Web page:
Commenced in January 2007
Frequency: Monthly
Edition: International
Paper Count: 10

Search results for: Marios N. Moschakis

10 Consumer Load Profile Determination with Entropy-Based K-Means Algorithm

Authors: Ioannis P. Panapakidis, Marios N. Moschakis


With the continuous increment of smart meter installations across the globe, the need for processing of the load data is evident. Clustering-based load profiling is built upon the utilization of unsupervised machine learning tools for the purpose of formulating the typical load curves or load profiles. The most commonly used algorithm in the load profiling literature is the K-means. While the algorithm has been successfully tested in a variety of applications, its drawback is the strong dependence in the initialization phase. This paper proposes a novel modified form of the K-means that addresses the aforementioned problem. Simulation results indicate the superiority of the proposed algorithm compared to the K-means.

Keywords: clustering, load profiling, load modeling, machine learning, energy efficiency and quality

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9 Comparison of Machine Learning Models for the Prediction of System Marginal Price of Greek Energy Market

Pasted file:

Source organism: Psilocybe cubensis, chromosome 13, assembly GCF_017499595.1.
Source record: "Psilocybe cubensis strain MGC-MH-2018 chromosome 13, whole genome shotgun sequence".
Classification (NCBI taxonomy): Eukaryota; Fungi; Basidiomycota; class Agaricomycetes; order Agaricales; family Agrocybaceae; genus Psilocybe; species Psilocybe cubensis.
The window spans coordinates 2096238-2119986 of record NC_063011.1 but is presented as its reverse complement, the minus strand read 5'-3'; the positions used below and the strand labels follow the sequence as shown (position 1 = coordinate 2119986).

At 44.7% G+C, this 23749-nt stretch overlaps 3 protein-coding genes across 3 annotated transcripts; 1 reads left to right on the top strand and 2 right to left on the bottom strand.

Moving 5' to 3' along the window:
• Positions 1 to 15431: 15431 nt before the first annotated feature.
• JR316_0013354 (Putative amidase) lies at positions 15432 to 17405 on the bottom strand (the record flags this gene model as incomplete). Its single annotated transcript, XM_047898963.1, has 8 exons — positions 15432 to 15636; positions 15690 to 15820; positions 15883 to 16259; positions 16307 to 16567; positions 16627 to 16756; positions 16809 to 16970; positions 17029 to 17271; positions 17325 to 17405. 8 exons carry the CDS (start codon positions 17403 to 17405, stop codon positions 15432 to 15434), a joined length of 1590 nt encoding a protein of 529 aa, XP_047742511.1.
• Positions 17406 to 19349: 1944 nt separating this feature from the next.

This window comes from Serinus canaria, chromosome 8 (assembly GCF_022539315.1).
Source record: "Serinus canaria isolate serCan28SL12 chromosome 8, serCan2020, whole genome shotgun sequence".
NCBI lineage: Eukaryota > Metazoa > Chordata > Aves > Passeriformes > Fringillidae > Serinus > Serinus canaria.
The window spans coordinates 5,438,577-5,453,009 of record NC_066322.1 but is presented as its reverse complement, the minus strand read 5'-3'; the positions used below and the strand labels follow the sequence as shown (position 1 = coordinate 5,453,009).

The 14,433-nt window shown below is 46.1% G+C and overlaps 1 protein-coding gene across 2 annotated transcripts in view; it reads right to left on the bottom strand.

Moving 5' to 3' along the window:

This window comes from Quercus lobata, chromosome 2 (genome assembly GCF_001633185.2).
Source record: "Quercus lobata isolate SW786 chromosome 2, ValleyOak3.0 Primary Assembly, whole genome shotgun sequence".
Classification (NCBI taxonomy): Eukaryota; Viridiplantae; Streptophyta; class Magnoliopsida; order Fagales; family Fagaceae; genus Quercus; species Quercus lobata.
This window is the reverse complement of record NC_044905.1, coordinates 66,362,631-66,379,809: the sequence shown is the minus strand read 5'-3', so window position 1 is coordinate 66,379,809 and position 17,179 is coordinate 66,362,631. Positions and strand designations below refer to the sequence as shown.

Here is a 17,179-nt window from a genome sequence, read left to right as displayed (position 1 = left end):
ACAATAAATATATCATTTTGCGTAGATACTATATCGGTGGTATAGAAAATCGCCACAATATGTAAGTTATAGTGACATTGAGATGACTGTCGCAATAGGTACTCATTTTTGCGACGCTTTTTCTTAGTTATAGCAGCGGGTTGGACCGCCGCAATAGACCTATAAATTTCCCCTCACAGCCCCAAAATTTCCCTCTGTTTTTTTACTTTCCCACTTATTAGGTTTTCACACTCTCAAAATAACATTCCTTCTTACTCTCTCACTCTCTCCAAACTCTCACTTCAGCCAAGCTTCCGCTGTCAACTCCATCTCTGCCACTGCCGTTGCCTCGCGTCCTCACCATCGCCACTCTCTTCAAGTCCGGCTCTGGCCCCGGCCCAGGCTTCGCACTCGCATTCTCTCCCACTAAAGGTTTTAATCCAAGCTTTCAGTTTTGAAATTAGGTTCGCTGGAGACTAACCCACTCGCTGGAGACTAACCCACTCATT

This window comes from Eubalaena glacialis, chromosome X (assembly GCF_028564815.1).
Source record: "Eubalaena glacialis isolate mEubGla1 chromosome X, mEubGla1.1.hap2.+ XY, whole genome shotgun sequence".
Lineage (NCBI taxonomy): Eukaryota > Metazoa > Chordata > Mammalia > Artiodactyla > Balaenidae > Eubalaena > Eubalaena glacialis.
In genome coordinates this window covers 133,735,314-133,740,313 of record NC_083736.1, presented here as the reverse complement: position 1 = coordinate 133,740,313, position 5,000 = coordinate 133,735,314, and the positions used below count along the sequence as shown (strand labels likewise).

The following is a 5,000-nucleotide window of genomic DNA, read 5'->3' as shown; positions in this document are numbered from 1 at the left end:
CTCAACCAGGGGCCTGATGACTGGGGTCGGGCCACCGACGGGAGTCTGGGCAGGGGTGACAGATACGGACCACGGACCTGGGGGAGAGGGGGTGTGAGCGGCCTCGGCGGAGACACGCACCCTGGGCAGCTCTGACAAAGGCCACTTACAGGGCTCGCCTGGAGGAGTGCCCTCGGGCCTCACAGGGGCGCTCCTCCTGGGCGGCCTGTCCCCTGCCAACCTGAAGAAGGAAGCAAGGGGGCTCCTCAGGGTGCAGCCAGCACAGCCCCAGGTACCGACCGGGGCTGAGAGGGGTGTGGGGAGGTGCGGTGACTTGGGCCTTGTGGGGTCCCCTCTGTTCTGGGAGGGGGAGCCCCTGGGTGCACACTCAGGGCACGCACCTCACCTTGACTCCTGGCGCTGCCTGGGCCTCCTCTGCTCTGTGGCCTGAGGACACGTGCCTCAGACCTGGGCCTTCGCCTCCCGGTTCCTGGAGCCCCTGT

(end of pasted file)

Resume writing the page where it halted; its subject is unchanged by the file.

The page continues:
Authors: Ioannis P. Panapakidis, Marios N. Moschakis


The Greek Energy Market is structured as a mandatory pool where the producers make their bid offers in day-ahead basis. The System Operator solves an optimization routine aiming at the minimization of the cost of produced electricity. The solution of the optimization problem leads to the calculation of the System Marginal Price (SMP). Accurate forecasts of the SMP can lead to increased profits and more efficient portfolio management from the producer`s perspective. Aim of this study is to provide a comparative analysis of various machine learning models such as artificial neural networks and neuro-fuzzy models for the prediction of the SMP of the Greek market. Machine learning algorithms are favored in predictions problems since they can capture and simulate the volatilities of complex time series.

Keywords: deregulated energy market, forecasting, machine learning, system marginal price

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8 Voltage Sag Characteristics during Symmetrical and Asymmetrical Faults